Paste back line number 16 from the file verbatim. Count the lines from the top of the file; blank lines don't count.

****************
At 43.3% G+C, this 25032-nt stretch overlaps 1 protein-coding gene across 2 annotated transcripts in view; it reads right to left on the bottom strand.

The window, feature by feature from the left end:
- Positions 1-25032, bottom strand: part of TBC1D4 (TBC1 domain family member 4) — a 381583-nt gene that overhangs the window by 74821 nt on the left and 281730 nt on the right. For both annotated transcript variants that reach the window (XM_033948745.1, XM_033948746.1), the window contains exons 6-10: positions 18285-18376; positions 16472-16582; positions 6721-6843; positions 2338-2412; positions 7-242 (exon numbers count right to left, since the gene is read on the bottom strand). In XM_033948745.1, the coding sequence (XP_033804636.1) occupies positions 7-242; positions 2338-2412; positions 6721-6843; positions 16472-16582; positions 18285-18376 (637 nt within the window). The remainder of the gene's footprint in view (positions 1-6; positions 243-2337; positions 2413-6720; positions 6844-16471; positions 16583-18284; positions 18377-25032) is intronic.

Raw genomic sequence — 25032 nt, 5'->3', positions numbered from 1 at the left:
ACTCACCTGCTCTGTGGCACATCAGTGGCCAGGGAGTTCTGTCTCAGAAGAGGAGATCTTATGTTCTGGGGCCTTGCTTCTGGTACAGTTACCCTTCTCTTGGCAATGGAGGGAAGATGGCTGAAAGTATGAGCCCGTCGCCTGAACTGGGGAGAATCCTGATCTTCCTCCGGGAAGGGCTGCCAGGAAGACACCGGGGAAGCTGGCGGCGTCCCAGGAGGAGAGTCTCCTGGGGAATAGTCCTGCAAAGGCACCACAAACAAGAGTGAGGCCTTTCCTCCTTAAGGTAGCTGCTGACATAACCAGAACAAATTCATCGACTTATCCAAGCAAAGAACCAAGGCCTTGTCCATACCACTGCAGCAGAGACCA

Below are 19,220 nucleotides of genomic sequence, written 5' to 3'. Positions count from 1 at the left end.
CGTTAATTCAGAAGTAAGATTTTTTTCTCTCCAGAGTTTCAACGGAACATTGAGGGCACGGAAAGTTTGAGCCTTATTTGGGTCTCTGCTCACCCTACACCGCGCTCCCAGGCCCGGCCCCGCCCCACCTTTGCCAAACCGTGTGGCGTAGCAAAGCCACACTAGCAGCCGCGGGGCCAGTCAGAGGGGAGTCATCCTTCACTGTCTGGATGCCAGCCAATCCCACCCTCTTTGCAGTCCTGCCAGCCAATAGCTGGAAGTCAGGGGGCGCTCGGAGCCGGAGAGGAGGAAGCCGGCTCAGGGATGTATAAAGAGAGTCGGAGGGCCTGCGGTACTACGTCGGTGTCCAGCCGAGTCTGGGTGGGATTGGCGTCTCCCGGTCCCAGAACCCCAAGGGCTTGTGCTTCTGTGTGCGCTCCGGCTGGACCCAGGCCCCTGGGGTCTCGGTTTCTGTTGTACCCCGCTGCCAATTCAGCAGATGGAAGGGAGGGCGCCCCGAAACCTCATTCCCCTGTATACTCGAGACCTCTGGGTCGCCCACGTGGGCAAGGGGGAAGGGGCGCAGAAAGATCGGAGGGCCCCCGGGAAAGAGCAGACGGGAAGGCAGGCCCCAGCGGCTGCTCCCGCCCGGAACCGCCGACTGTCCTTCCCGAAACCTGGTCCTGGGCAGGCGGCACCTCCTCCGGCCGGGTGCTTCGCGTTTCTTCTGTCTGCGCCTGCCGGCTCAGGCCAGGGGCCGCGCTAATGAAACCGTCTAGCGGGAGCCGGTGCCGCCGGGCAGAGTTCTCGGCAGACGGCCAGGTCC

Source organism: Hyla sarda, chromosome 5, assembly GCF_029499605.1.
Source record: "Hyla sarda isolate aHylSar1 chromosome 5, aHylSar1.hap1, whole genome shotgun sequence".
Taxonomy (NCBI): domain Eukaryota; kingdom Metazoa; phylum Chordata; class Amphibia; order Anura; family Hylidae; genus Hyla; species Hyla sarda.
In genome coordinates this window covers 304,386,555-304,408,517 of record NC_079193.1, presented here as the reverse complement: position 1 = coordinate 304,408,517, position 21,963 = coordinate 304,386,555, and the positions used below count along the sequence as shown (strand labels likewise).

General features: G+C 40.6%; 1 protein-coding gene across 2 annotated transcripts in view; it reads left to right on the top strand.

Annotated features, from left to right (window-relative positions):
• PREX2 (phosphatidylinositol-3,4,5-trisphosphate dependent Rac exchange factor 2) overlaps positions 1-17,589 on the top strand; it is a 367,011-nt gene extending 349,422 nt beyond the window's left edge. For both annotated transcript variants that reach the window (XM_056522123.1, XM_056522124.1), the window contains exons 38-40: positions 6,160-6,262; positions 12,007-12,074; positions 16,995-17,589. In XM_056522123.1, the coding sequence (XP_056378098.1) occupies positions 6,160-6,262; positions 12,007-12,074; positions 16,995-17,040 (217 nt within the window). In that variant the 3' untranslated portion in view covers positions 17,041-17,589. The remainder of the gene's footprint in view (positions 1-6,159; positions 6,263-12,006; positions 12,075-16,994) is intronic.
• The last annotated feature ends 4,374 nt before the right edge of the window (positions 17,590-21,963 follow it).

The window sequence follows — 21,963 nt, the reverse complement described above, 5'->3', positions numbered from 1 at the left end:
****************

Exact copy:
The window sequence follows — 21,963 nt, the reverse complement described above, 5'->3', positions numbered from 1 at the left end: